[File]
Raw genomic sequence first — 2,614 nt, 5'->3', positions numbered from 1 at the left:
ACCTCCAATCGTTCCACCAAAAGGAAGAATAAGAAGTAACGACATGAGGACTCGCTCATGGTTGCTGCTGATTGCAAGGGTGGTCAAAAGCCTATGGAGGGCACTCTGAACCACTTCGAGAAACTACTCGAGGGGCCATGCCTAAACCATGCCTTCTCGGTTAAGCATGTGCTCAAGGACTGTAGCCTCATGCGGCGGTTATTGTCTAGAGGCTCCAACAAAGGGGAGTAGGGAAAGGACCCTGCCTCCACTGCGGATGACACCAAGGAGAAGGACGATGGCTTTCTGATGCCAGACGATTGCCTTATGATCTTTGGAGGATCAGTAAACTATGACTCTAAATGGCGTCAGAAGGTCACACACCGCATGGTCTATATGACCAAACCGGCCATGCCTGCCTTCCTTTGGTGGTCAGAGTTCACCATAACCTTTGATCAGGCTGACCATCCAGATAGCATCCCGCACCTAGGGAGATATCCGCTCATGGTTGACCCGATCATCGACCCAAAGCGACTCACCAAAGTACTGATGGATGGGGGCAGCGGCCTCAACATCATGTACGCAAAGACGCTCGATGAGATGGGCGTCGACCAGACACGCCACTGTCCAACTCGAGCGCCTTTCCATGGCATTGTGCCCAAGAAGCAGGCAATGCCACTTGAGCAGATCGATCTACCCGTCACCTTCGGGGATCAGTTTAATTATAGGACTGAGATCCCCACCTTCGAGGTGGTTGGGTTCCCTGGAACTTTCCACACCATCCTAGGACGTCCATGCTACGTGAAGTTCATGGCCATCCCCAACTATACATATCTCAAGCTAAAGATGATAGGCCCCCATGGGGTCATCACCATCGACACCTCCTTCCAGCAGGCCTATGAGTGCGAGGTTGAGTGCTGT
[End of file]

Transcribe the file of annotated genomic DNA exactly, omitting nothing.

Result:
Raw genomic sequence first — 2,614 nt, 5'->3', positions numbered from 1 at the left:
ACCTCCAATCGTTCCACCAAAAGGAAGAATAAGAAGTAACGACATGAGGACTCGCTCATGGTTGCTGCTGATTGCAAGGGTGGTCAAAAGCCTATGGAGGGCACTCTGAACCACTTCGAGAAACTACTCGAGGGGCCATGCCTAAACCATGCCTTCTCGGTTAAGCATGTGCTCAAGGACTGTAGCCTCATGCGGCGGTTATTGTCTAGAGGCTCCAACAAAGGGGAGTAGGGAAAGGACCCTGCCTCCACTGCGGATGACACCAAGGAGAAGGACGATGGCTTTCTGATGCCAGACGATTGCCTTATGATCTTTGGAGGATCAGTAAACTATGACTCTAAATGGCGTCAGAAGGTCACACACCGCATGGTCTATATGACCAAACCGGCCATGCCTGCCTTCCTTTGGTGGTCAGAGTTCACCATAACCTTTGATCAGGCTGACCATCCAGATAGCATCCCGCACCTAGGGAGATATCCGCTCATGGTTGACCCGATCATCGACCCAAAGCGACTCACCAAAGTACTGATGGATGGGGGCAGCGGCCTCAACATCATGTACGCAAAGACGCTCGATGAGATGGGCGTCGACCAGACACGCCACTGTCCAACTCGAGCGCCTTTCCATGGCATTGTGCCCAAGAAGCAGGCAATGCCACTTGAGCAGATCGATCTACCCGTCACCTTCGGGGATCAGTTTAATTATAGGACTGAGATCCCCACCTTCGAGGTGGTTGGGTTCCCTGGAACTTTCCACACCATCCTAGGACGTCCATGCTACGTGAAGTTCATGGCCATCCCCAACTATACATATCTCAAGCTAAAGATGATAGGCCCCCATGGGGTCATCACCATCGACACCTCCTTCCAGCAGGCCTATGAGTGCGAGGTTGAGTGCTGT